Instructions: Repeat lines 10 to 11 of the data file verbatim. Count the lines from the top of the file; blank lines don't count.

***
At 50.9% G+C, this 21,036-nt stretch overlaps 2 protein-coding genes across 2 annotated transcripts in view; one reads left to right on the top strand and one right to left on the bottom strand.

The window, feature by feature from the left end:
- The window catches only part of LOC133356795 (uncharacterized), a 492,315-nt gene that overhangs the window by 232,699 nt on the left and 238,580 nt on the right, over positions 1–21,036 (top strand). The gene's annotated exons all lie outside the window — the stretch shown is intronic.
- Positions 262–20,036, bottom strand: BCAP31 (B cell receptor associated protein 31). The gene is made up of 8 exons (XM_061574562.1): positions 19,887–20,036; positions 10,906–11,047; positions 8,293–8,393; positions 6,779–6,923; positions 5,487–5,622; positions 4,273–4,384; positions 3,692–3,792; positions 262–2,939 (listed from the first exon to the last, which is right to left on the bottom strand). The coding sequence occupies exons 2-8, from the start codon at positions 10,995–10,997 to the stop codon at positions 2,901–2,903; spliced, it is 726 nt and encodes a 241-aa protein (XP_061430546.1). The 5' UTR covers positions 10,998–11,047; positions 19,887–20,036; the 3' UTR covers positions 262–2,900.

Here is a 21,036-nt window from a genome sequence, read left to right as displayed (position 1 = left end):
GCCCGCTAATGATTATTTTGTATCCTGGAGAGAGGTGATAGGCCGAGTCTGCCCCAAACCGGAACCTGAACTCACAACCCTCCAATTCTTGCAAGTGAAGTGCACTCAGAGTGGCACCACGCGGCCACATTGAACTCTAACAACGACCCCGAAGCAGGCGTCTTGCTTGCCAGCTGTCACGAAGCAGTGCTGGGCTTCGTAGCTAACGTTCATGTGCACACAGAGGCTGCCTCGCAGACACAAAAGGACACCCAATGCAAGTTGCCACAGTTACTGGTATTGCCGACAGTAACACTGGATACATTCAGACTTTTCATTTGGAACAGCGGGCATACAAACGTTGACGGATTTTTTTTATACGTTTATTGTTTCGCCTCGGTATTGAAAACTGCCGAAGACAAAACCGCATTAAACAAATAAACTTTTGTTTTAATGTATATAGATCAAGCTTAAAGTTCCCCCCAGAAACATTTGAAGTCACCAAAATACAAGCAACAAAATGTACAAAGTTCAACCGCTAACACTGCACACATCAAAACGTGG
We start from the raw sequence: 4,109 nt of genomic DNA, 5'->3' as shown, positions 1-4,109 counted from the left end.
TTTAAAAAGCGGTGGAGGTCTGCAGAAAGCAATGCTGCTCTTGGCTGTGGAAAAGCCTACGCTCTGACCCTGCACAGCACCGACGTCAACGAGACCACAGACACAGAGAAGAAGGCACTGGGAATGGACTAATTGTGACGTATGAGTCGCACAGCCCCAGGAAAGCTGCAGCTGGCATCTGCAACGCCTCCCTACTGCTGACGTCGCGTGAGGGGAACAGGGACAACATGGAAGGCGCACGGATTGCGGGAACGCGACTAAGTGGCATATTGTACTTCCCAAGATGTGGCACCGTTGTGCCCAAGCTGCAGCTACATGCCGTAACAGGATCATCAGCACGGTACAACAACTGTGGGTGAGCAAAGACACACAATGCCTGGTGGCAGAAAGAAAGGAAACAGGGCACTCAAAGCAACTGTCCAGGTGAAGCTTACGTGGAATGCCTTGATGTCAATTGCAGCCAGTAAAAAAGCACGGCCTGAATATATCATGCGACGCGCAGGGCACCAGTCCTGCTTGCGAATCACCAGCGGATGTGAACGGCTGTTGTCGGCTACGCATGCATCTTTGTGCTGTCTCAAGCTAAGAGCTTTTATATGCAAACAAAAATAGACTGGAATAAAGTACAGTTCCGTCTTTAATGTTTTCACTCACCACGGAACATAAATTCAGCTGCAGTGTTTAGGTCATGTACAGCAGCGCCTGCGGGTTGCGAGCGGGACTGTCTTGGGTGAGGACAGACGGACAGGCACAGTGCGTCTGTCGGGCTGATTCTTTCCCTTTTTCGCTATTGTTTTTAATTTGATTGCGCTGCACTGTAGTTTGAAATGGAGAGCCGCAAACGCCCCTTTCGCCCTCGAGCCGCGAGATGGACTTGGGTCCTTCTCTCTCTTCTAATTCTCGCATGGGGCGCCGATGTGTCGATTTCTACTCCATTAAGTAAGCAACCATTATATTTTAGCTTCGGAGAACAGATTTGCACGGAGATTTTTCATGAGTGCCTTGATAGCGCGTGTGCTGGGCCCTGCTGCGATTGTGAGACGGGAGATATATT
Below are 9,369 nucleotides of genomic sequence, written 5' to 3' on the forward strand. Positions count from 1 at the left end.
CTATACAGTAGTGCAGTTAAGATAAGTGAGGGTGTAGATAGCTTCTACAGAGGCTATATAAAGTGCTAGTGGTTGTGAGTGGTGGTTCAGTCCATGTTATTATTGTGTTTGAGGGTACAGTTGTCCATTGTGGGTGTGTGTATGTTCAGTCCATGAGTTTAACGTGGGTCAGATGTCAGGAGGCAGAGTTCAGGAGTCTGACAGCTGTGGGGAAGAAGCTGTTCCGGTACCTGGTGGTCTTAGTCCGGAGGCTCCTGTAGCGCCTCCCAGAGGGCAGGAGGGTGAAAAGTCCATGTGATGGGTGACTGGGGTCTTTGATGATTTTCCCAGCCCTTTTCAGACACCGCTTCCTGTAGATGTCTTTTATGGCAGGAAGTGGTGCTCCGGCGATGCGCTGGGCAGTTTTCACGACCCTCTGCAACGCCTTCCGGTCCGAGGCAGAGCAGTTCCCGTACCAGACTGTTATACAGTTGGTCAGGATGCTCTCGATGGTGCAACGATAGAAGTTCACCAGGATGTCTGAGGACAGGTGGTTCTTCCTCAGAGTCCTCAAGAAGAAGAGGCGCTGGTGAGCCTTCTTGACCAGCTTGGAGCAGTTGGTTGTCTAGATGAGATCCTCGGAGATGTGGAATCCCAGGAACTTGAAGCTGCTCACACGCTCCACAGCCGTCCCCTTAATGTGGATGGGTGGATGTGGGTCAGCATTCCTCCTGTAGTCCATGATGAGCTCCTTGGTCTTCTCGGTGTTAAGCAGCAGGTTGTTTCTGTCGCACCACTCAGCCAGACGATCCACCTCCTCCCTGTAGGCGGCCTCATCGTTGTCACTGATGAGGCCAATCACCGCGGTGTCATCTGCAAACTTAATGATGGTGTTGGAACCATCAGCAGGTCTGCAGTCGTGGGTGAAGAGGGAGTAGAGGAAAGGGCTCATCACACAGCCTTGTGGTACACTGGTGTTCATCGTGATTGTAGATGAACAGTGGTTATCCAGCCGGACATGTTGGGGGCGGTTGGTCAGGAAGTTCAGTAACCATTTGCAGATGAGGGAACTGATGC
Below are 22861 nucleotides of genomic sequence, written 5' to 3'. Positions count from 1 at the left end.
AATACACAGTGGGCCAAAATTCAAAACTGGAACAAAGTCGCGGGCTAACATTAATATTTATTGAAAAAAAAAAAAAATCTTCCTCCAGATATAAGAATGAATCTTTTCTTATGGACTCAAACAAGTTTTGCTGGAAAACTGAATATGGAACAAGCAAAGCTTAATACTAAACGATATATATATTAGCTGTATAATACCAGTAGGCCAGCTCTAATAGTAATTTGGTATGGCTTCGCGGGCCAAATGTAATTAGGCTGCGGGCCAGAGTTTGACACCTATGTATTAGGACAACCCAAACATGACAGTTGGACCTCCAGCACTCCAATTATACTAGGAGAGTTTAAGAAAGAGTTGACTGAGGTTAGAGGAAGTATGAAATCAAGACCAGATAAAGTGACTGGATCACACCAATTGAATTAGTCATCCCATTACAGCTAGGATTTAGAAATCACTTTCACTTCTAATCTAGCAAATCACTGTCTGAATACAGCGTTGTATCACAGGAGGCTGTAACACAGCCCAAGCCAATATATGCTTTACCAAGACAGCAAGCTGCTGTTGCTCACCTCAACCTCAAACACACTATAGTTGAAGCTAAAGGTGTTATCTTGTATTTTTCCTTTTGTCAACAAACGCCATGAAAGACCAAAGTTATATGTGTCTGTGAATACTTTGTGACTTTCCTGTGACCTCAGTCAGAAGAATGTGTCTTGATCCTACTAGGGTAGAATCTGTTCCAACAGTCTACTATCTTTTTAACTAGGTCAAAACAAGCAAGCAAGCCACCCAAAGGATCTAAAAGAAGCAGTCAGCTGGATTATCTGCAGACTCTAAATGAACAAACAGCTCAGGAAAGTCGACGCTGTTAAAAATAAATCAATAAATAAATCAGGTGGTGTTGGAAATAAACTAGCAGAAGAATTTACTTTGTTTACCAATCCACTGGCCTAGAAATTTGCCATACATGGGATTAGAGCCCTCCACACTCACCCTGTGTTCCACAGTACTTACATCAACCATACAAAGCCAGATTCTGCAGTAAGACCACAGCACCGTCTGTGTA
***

CTATACAGTAGTGCAGTTAAGATAAGTGAGGGTGTAGATAGCTTCTACAGAGGCTATATAAAGTGCTAGTGGTTGTGAGTGGTGGTTCAGTCCATGTTATTATTGTGTTTGAGGGTACAGTTGTCCATTGTGGGTGTGTGTATGTTCAGTCCATGAGTTTAACGTGGGTCAGATGTCAGGAGGCAGAGTTCAGGAGTCTGACAGCTGTGGGGAAGAAGCTGTTCCGGTACCTGGTGGTCTTAGTCCGGAGGCTCCTGTAGCGCCTCCCAGAGGGCAGGAGGGTGAAAAGTCCATGTGATGGGTGACTGGGGTCTTTGATGATTTTCCCAGCCCTTTTCAGACACCGCTTCCTGTAGATGTCTTTTATGGCAGGAAGTGGTGCTCCGGCGATGCGCTGGGCAGTTTTCACGACCCTCTGCAACGCCTTCCGGTCCGAGGCAGAGCAGTTCCCGTACCAGACTGTTATACAGTTGGTCAGGATGCTCTCGATGGTGCAACGATAGAAGTTCACCAGGATGTCTGAGGACAGGTGGTTCTTCCTCAGAGTCCTCAAGAAGAAGAGGCGCTGGTGAGCCTTCTTGACCAGCTTGGAGCAGTTGGTTGTCTAGATGAGATCCTCGGAGATGTGGAATCCCAGGAACTTGAAGCTGCTCACACGCTCCACAGCCGTCCCCTTAATGTGGATGGGTGGATGTGGGTCAGCATTCCTCCTGTAGTCCATGATGAGCTCCTTGGTCTTCTCGGTGTTAAGCAGCAGGTTGTTTCTGTCGCACCACTCAGCCAGACGATCCACCTCCTCCCTGTAGGCGGCCTCATCGTTGTCACTGATGAGGCCAATCACCGCGGTGTCATCTGCAAACTTAATGATGGTGTTGGAACCATCAGCAGGTCTGCAGTCGTGGGTGAAGAGGGAGTAGAGGAAAGGGCTCATCACACAGCCTTGTGGTACACTGGTGTTCATCGTGATTGTAGATGAACAGTGGTTATCCAGCCGGACATGTTGGGGGCGGTTGGTCAGGAAGTTCAGTAACCATTTGCAGATGAGGGAACTGATGC
Below are 22861 nucleotides of genomic sequence, written 5' to 3'. Positions count from 1 at the left end.